Red diamonds indicate sites where ancient mitochondrial genomes were obtained, numbers behind site names indicate number of successfully sequenced mitochondrial genomes. See Fig. S1 for a map showing all ancient sampling sites and Table S1 for location information. The table on the top right shows the estimated age of the ancient sampling sites, and samples regions to which they are allocated.

In recent history, extractive fisheries have had a significant impact on fish populations, particularly in instances of prolonged and intense size-selective fishing (Heino et al. 2015). Artisanal fishing for C. auratus began approximately 750 years ago when the East Polynesian ancestors of Māori arrived in New Zealand (Leach 2006; Leach and Davidson 2000). Based on the presence of C. auratus bones in archaeological midden (i.e. prehistoric rubbish dumps) deposits (Leach 2006; Seersholm et al. 2018; Smith 2013), C. auratus numbers appeared to decline over the ~500 year period of Māori occupation of New Zealand prior to European arrival (Leach 2006). This decline may be related to an increase in catch per unit of effort. There was also a period of climate cooling and environmental unpredictability between 1500–1850 AD (Little Ice Age) (Lorrey et al. 2014; Waters et al. 2017), which may have also influenced fish distributions or recruitment patterns, and therefore fishing success. Morphometric data showed that the average size of C. auratus dentaries significantly decreased over this time period (Leach and Davidson 2000). These findings suggest that C. auratus population sizes fluctuated over the last 500 years, however, it is unknown to what extent environmental changes and the impacts of artisanal fishing drove these changes (Waters et al. 2017).

Since European arrival, it is well-documented that industrial scale harvesting (beginning in the 1920’s) has contributed to large reductions in population size of New Zealand C. auratus, with wild fishery biomass dropping below the soft limit (i.e. 20% of the original biomass) (Fisheries New Zealand 2018). Stocks currently appear to be recovering but it is unclear whether large reductions in abundance caused by intense fishing effort also led to a loss of genetic variation. Previous genetic studies on C. auratus in New Zealand utilising nuclear microsatellite loci, reported local losses of genetic variation in a single population with a small effective population size (Hauser et al. 2002).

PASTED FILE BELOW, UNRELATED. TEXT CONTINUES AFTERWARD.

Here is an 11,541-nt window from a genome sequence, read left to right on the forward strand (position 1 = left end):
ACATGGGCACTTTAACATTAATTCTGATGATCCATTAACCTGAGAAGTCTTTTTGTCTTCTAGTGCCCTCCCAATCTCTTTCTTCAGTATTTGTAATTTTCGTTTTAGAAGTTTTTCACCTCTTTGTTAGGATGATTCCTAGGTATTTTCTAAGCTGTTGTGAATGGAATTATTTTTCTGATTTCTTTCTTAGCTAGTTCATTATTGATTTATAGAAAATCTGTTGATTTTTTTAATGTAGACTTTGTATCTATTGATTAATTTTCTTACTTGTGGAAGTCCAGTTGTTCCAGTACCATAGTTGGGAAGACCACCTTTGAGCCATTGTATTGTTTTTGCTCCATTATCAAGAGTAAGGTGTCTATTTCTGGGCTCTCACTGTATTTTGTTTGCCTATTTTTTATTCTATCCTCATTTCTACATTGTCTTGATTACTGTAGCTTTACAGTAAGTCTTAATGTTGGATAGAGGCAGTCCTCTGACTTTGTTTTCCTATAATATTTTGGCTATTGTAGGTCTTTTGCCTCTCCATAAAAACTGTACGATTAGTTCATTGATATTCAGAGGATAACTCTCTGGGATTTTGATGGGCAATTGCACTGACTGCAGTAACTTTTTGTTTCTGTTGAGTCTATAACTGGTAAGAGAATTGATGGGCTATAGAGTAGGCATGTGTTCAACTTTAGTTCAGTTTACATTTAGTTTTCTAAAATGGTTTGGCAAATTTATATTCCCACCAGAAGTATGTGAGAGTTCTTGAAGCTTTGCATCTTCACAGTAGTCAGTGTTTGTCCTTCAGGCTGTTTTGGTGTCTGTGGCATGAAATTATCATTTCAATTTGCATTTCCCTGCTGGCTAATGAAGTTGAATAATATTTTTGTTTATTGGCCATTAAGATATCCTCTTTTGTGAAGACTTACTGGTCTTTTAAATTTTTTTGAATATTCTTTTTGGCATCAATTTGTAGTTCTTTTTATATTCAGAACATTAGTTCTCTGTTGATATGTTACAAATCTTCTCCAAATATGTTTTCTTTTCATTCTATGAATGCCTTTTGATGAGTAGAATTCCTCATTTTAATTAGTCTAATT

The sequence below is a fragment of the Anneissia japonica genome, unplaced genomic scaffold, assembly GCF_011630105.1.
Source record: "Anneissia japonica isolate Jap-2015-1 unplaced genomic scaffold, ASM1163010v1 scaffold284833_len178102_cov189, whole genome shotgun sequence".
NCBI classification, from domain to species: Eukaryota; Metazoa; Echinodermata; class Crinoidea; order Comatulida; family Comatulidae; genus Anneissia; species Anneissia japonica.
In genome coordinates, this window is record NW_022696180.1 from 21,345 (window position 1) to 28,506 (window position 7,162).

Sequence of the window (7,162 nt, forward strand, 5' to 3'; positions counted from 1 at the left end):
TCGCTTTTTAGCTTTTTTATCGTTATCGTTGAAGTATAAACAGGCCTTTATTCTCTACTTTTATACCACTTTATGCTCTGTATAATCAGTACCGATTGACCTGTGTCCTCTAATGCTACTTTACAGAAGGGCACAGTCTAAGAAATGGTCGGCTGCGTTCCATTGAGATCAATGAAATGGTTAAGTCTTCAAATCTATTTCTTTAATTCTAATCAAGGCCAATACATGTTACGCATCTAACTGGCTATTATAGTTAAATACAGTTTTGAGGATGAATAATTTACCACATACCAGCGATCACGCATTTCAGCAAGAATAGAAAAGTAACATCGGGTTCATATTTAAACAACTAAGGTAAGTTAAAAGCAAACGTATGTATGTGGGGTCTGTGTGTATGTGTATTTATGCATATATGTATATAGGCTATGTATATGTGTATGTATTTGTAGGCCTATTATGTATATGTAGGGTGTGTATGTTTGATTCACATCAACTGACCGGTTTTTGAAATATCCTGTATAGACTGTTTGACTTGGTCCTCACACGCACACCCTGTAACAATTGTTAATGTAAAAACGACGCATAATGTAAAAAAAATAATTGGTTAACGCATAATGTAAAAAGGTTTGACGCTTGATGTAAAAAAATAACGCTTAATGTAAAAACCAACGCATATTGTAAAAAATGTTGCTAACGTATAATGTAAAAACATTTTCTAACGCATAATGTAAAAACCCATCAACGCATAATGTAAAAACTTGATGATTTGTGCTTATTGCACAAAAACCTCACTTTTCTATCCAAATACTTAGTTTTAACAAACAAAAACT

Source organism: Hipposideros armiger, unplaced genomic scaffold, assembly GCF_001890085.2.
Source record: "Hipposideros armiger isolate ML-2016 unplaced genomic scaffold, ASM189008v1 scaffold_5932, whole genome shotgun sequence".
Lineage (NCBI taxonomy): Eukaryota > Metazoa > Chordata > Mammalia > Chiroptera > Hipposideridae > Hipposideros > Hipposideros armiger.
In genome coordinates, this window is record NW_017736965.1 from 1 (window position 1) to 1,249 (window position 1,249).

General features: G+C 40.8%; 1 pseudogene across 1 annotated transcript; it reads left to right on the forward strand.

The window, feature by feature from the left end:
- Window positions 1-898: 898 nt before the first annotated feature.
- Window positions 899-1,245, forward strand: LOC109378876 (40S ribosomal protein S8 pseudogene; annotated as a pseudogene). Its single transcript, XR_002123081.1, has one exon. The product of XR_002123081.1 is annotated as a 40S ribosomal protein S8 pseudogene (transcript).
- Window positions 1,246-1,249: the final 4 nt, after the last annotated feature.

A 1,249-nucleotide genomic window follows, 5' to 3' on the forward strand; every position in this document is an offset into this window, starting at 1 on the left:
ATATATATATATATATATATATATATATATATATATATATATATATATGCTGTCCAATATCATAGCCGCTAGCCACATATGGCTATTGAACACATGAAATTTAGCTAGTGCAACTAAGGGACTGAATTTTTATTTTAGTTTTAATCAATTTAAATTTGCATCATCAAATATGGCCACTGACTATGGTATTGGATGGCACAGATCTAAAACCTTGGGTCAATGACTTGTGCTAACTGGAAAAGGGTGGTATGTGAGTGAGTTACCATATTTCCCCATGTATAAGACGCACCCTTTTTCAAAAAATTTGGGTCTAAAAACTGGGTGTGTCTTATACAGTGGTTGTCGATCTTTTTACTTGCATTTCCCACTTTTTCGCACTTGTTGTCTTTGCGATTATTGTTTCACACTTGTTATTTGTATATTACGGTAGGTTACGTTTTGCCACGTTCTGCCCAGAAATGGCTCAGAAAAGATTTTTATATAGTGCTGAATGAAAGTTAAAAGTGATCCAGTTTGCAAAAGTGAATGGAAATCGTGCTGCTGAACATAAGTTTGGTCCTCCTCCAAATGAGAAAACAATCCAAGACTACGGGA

Recent studies have shown great potential for the retrieval of ancient DNA from fish bones (Ferrari et al. 2021; Oosting et al. 2019), allowing for direct inference of changes in genetic diversity and phylogeographic structure through time. Here we analyse mitochondrial genomes obtained from modern and ancient individuals to assess the phylogeographic structure and demographic history of C. auratus throughout New Zealand. Specifically, the following questions are addressed: (1) is there evidence of phylogeographic structure and demographic change associated with Pleistocene glacial cycles; and (2) can past changes in abundance be detected in patterns of genetic diversity, including a potential loss of genetic diversity caused by high fishing pressure since humans colonized New Zealand?


Collection modern samples, extraction and sequencing

Fin clips were collected from 350 modern specimens, obtained from commercial and recreational fishing sources (Fig. 1, Table S1). DNA was extracted using a high-salt extraction protocol adapted from Aljanabi and Martinez (1997), as described in Oosting et al. (2020). Library preparation and high-throughput sequencing were performed by Australian Genome Research Facility (Melbourne, Australia). Double-stranded library preparation was conducted using the Nextera flex protocol with unique dual indexing. High-throughput sequencing was performed on an Illumina NovaSeq 6000 S4.

Collection ancient samples, extraction and sequencing